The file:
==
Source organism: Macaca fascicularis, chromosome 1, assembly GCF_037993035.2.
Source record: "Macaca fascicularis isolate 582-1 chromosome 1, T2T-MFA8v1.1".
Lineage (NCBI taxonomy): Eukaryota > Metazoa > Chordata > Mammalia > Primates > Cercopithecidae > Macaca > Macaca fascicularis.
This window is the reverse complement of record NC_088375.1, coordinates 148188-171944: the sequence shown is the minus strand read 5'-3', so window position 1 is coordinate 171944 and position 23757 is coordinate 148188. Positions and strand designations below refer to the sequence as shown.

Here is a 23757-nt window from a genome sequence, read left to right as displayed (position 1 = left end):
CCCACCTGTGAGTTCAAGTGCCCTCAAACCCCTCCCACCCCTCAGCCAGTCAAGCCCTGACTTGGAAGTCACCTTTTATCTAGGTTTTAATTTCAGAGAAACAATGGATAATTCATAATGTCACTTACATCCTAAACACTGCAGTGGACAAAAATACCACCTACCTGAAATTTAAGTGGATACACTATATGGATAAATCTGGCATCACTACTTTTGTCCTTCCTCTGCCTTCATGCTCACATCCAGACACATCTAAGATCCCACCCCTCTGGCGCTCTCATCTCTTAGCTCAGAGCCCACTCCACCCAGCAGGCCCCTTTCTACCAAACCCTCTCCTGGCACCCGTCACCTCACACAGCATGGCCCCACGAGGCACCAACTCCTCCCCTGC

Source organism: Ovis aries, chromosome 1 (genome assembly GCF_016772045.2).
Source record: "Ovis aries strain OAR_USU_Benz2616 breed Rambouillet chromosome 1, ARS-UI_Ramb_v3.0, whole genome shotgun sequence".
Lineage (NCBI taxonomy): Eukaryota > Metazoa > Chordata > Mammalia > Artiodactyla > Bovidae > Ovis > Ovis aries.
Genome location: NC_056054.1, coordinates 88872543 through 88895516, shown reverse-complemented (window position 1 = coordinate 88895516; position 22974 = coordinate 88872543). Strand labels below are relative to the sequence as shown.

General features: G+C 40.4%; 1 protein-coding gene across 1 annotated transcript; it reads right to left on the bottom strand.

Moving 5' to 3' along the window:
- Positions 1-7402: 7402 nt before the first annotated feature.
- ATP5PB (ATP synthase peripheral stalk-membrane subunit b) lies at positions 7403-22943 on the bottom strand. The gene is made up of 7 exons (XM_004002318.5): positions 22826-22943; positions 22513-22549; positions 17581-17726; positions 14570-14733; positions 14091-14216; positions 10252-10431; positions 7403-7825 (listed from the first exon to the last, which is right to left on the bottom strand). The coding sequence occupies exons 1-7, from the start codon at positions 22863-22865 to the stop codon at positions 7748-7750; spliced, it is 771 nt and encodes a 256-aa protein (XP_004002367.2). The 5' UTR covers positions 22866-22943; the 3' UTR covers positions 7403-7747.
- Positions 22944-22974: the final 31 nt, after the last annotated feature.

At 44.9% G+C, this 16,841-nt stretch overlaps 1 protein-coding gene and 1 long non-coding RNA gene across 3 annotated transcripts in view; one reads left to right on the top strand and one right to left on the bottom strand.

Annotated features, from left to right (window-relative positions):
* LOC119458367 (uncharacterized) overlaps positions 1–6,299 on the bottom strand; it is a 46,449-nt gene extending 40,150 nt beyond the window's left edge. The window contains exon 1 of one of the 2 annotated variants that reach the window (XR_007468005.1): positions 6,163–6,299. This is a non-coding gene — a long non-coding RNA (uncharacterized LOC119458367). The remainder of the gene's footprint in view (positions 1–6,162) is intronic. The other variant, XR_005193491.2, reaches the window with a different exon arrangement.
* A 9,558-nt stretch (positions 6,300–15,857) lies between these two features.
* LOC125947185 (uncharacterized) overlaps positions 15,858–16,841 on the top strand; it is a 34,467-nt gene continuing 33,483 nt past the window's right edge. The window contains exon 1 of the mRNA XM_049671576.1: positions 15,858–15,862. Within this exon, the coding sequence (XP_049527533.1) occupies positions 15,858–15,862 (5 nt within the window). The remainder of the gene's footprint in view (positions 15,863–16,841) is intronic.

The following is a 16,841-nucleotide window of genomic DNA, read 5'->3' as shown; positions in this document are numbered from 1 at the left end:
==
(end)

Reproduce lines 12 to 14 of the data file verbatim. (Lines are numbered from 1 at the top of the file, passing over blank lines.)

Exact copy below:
Moving 5' to 3' along the window:
- Positions 1-7402: 7402 nt before the first annotated feature.
- ATP5PB (ATP synthase peripheral stalk-membrane subunit b) lies at positions 7403-22943 on the bottom strand. The gene is made up of 7 exons (XM_004002318.5): positions 22826-22943; positions 22513-22549; positions 17581-17726; positions 14570-14733; positions 14091-14216; positions 10252-10431; positions 7403-7825 (listed from the first exon to the last, which is right to left on the bottom strand). The coding sequence occupies exons 1-7, from the start codon at positions 22863-22865 to the stop codon at positions 7748-7750; spliced, it is 771 nt and encodes a 256-aa protein (XP_004002367.2). The 5' UTR covers positions 22866-22943; the 3' UTR covers positions 7403-7747.